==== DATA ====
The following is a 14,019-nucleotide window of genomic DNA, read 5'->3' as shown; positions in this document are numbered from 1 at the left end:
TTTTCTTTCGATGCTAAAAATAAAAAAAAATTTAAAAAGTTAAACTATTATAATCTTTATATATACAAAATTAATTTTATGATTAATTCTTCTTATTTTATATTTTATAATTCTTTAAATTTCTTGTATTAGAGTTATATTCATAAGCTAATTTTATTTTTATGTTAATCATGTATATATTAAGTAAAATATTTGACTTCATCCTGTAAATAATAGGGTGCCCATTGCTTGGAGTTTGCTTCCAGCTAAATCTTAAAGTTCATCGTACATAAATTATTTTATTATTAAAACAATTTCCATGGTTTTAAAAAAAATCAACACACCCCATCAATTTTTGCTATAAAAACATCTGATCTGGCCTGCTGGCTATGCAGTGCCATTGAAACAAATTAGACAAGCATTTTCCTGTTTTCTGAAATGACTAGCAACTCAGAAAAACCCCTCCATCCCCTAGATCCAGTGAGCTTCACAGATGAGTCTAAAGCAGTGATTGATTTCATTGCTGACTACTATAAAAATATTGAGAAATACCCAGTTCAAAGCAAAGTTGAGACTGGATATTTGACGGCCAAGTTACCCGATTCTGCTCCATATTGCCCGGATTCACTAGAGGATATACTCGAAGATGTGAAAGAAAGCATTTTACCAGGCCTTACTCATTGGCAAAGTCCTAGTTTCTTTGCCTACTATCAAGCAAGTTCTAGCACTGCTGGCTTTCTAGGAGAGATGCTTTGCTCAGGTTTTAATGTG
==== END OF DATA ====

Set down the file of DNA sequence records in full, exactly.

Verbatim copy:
The following is a 14,019-nucleotide window of genomic DNA, read 5'->3' as shown; positions in this document are numbered from 1 at the left end:
TTTTCTTTCGATGCTAAAAATAAAAAAAAATTTAAAAAGTTAAACTATTATAATCTTTATATATACAAAATTAATTTTATGATTAATTCTTCTTATTTTATATTTTATAATTCTTTAAATTTCTTGTATTAGAGTTATATTCATAAGCTAATTTTATTTTTATGTTAATCATGTATATATTAAGTAAAATATTTGACTTCATCCTGTAAATAATAGGGTGCCCATTGCTTGGAGTTTGCTTCCAGCTAAATCTTAAAGTTCATCGTACATAAATTATTTTATTATTAAAACAATTTCCATGGTTTTAAAAAAAATCAACACACCCCATCAATTTTTGCTATAAAAACATCTGATCTGGCCTGCTGGCTATGCAGTGCCATTGAAACAAATTAGACAAGCATTTTCCTGTTTTCTGAAATGACTAGCAACTCAGAAAAACCCCTCCATCCCCTAGATCCAGTGAGCTTCACAGATGAGTCTAAAGCAGTGATTGATTTCATTGCTGACTACTATAAAAATATTGAGAAATACCCAGTTCAAAGCAAAGTTGAGACTGGATATTTGACGGCCAAGTTACCCGATTCTGCTCCATATTGCCCGGATTCACTAGAGGATATACTCGAAGATGTGAAAGAAAGCATTTTACCAGGCCTTACTCATTGGCAAAGTCCTAGTTTCTTTGCCTACTATCAAGCAAGTTCTAGCACTGCTGGCTTTCTAGGAGAGATGCTTTGCTCAGGTTTTAATGTG